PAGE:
Rare one-off wonders in London Concours Coachbuilt & Concepts class

Rare one-off wonders in London Concours Coachbuilt & Concepts class

One-offs, concepts and very limited-edition coachbuilt cars from across the decades will be on show at the capital’s top concours d’elegance.
Rare and exclusive designs from the likes of Alfa Romeo, Lotus, Mercedes, Jaguar and Ronart
Sixth annual London Concours to run from June 28-30 in the heart of The City.

The London Concours  presented by Montres Breguet, has revealed the latest impeccable class from this summer’s must-do event: Coachbuilt & Concepts. Renowned for assembling the most stunning line-up of classic and collector machinery, for 2022’s Concours the grounds of the Honourable Artillery Company will provide a backdrop for one-off concept cars, prototypes that never made it into production and unique customer commissions.


Taking place over three days from June 28-30, the London Concours will once again unveil a brilliant array of rare cars in the heart of The City, in an unparalleled show of automotive indulgence. The Coachbuilt & Concepts class is focused on the unique projects – either by design or by circumstance – that continue to captivate the automotive world decades after they first appeared.


Among the eclectic gathering of rare and exclusive exhibits in the class will be a 1954 Alfa Romeo 1900 CSS. Raced with great success in-period by Joakim ‘Jo’ Bonnier, this lovely two-tone machine was bodied by Zagato specifically for racing, and was one of a select few bespoke examples of Alfa’s first production-line car. The Italian styling house was long famed for producing light, aircraft-inspired coachwork, and the 1975cc CSS is a prime example of its sublime craft.


The HAC’s legendary grounds will also host a unique 1974 Lotus Elan Shooting Brake, known as the Estralle. The Mediterranean Blue car originally started life as a 1974 +2S 130/5 coupé, and in more recent times Lotus specialist Paul Matty Sports Cars was approached to oversee the project of making it into an estate car of the kind originally sketched by Lotus designer Ron Hickman but which never reached factory production. Shapecraft, which was famous for producing fastback versions of the Elan in the 1960s, fabricated the aluminium roof to bond to the glassfibre body, while the glass windows were specially made by Pilkington. Three years of bespoke design and fabrication went into the creation of this one-off wagon – and the hard work and ingenuity certainly show in the finished car’s superb quality and clean lines.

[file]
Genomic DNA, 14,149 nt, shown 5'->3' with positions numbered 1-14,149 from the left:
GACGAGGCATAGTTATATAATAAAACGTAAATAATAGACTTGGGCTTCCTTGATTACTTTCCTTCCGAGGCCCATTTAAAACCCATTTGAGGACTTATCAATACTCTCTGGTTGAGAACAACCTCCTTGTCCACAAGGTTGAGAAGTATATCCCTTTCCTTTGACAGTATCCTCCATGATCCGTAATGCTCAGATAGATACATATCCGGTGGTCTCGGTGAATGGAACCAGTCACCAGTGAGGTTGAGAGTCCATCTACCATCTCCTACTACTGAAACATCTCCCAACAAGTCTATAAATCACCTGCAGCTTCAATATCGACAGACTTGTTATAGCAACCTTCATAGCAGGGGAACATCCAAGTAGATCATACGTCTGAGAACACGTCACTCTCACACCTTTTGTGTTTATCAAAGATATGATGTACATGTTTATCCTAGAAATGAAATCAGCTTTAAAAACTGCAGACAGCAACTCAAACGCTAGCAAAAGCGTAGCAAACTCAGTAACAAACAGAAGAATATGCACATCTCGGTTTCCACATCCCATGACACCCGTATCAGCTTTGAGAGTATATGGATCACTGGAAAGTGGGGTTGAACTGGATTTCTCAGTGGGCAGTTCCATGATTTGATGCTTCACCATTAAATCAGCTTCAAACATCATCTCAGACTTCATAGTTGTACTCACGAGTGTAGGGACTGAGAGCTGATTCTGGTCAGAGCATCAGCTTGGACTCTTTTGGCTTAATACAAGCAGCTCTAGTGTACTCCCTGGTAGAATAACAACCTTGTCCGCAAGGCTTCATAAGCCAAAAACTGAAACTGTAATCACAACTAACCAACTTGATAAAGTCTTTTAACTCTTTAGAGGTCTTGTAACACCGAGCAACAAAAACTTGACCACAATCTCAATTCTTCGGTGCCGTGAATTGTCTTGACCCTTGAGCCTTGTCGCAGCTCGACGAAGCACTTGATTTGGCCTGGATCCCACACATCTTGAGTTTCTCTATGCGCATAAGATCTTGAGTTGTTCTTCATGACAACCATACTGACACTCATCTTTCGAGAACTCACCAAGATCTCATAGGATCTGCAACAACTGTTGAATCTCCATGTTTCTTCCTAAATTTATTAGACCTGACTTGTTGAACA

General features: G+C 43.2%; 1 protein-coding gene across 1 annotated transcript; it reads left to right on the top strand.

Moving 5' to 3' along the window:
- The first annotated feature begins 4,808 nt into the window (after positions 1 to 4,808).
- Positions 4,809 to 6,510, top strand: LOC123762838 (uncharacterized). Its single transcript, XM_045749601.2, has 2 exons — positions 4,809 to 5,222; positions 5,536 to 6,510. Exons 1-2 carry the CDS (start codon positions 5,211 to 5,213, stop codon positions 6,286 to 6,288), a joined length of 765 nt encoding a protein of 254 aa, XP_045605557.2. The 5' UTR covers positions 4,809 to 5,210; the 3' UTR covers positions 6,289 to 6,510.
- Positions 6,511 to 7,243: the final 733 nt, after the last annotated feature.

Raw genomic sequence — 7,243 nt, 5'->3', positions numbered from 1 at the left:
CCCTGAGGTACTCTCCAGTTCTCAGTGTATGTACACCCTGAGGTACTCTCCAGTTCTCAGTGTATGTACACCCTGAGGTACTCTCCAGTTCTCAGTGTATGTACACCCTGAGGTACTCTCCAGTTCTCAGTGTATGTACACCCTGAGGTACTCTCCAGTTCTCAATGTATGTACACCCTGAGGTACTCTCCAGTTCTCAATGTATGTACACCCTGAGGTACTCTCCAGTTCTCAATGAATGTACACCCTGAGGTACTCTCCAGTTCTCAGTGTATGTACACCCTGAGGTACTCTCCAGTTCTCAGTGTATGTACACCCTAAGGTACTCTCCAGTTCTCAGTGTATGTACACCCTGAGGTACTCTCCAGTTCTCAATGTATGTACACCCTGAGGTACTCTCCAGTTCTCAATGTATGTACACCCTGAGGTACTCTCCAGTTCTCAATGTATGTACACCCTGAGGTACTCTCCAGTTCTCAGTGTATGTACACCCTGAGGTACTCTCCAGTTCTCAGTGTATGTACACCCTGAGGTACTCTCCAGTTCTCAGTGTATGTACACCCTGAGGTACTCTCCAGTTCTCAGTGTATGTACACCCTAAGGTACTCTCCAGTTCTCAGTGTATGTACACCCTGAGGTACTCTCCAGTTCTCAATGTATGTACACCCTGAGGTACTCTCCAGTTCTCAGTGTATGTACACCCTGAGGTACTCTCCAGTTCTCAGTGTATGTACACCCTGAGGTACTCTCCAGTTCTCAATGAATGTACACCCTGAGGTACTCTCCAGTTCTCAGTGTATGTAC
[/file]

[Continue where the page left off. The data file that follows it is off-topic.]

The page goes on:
The words Rolls-Royce and ‘pick-up’ rarely go together, but when one particular classic motorsport enthusiast was looking for the ultimate Goodwood Revival towing car, there was only one solution. Clark & Carter in Essex were tasked with transforming a 1967 Rolls-Royce Silver Shadow into an elegant pick-up. In fact, the example they were given had already been shoddily converted but to attain the quality they wanted, they practically had to start again. The result is befitting of the original car’s intentions, with hand-crafted detail applied throughout and fun flourishes like the ‘pick-up’ badging, created in a script mimicking the original Silver Shadow.


The Mercedes F200 Imagination was a concept study unveiled by Daimler Benz at the 1996 Paris Motor Show. Only two were built, and the example that will appear at the London Concours in all its sleek, futuristic glory is the only driving and working example. The German manufacturer’s aim was to showcase its latest innovations in control, design and comfort – many of which were to debut on the S-Class and CL-Class models eventually launched in 1999. The F200 prototype featured butterfly doors, video cameras in place of rear-view mirrors, voice recognition, electro-transparent glass in its panoramic roof and many other high-tech features that only now, more than two decades later, are prevalent in luxury cars. Of most interest are the ‘sidesticks’, via which either the driver or the front passenger could drive the car.